Volume 13 Supplement 4
Hepatitis C virus (HCV) infection and re-infection among HCV- and HIV/HCV-infected injection drug users
© Conway et al; licensee BioMed Central Ltd. 2010
Published: 8 November 2010
The possibility of re-infection is often cited as a reason for not initiating treatment in injection drug users (IDUs). Recent observational data suggest that the rate of re-infection may be reduced following spontaneous or treatment-induced virologic clearance, although such data are often retrospective and incomplete.
Purpose of the study
With this in mind, we have undertaken a systematic, prospective study to evaluate the incidence of HCV viremia in IDUs at risk of new infection.
We identified a cohort of IDUs receiving care at the Pender Community Health Centre on Vancouver's Downtown East Side. Potential subjects were identified as either never having been infected with HCV (non-infected arm), having spontaneously cleared the virus (spontaneous arm), or having achieved a sustained virologic response on antiviral treatment (SVR arm). A questionnaire to identify demographics, health status, risk behavior and drug use was administered at baseline and every 6 months, along with blood tests to identify their HCV status.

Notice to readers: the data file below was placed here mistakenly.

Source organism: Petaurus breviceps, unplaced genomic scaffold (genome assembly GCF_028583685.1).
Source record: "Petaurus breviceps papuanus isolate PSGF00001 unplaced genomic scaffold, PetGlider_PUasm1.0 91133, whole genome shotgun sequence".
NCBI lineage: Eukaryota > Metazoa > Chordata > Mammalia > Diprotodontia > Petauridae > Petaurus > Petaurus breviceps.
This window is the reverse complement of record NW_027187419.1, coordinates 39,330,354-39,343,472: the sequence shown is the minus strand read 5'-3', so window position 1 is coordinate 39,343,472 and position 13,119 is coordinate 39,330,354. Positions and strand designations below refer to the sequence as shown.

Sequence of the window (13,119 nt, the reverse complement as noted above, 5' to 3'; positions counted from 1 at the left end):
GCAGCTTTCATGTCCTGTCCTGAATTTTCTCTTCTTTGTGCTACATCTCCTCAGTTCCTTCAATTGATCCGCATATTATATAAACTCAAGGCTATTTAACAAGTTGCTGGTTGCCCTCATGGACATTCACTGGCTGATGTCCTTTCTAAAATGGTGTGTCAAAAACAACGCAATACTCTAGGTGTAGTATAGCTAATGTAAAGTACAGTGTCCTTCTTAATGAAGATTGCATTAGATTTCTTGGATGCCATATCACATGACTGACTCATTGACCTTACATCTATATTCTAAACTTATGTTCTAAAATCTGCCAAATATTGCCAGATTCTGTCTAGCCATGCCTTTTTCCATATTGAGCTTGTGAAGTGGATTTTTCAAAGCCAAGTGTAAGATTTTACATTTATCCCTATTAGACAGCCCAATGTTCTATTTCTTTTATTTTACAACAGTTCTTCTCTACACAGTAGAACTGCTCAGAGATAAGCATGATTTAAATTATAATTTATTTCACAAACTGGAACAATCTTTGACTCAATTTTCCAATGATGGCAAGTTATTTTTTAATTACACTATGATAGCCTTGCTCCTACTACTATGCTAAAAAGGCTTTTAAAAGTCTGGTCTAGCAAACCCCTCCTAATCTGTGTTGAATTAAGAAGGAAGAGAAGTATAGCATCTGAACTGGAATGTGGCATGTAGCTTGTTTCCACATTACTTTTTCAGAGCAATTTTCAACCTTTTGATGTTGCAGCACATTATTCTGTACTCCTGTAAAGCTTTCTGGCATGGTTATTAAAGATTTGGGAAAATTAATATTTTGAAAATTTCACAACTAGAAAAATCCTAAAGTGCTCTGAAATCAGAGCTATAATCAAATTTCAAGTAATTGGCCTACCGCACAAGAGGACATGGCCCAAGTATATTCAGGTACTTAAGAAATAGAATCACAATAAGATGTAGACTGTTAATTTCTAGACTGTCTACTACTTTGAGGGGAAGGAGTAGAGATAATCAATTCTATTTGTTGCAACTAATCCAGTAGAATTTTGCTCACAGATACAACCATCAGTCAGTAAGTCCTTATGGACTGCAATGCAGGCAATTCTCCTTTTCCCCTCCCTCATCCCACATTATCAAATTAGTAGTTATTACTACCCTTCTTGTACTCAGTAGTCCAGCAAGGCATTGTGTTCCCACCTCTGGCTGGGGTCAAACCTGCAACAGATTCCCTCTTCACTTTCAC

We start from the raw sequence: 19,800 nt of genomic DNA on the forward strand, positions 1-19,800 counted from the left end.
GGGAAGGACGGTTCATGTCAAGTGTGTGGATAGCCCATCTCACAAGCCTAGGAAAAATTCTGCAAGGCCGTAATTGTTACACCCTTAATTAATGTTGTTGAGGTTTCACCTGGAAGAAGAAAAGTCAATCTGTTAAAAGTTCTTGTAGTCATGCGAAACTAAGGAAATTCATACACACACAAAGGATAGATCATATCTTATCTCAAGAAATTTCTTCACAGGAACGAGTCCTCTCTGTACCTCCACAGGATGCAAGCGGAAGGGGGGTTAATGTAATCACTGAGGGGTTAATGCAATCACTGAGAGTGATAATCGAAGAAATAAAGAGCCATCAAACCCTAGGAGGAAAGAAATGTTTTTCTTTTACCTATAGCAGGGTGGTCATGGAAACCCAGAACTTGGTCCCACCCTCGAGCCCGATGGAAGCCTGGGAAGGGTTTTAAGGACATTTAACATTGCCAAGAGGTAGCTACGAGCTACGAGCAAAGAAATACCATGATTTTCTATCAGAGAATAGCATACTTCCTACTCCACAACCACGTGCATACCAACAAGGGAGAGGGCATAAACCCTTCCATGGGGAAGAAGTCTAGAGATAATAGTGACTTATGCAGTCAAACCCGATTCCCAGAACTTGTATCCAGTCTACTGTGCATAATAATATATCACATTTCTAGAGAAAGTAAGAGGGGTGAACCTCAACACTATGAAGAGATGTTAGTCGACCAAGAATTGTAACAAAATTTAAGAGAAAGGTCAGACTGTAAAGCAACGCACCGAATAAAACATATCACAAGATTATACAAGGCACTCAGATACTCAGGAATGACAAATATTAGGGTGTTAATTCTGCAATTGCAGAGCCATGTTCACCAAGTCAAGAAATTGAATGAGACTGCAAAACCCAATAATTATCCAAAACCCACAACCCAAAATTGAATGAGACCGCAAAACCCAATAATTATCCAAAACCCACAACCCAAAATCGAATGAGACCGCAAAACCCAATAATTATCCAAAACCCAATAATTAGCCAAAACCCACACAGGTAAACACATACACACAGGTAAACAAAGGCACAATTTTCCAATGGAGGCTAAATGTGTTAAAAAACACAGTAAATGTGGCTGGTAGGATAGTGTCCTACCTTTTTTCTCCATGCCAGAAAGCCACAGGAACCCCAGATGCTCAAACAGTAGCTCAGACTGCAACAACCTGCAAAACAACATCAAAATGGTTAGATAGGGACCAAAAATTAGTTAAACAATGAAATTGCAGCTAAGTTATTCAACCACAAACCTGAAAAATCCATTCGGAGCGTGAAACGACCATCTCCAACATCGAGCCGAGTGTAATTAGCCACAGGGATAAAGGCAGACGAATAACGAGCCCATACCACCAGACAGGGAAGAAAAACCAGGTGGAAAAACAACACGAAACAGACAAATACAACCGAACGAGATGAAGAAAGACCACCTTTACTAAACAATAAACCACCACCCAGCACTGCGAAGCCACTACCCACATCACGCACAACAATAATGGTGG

A total of 73 subjects met criteria for inclusion in the study: 20 in the non-infected, 30 in the spontaneous and 23 in the SVR arms respectively. Their mean age was 44.7, 17 were female, 9 were HIV-positive. There were no significant differences among the 3 groups with respect to age, ethnicity, source of income, unstable housing and being on opiate maintenance program. Over a mean follow-up period of 10.3 months, 20% of the non-infected group became viremic, as compared to 0% of the other two groups (p=0.04). Injecting drugs in past 30 days (p=0.05), heroin (p=0.015), amphetamines (p=0.05), and combined drugs use (p=0.001) were significantly higher in the non-infected arm compared to SVR arm. There were no significant differences in drug use and risk behavior between non-infected and spontaneous arms.
Our study shows that viremic HCV infection is more likely to occur in those who have never been previously infected, and that this susceptibility to infection cannot be completely explained by an increase in risk behavior, at least as compared to individuals who have cleared their viremia spontaneously. In addition, HIV co-infection is not a significant factor associated with recurrent HCV viremia. Whether a decreased rate of viremia following SVR relates to some host-related protective factors or is due to a change in IDU-related risk as a result of engagement in the health care system is currently under study.
This article is published under license to BioMed Central Ltd. This is an open access article distributed under the terms of the Creative Commons Attribution License (http://creativecommons.org/licenses/by/2.0), which permits unrestricted use, distribution, and reproduction in any medium, provided the original work is properly cited.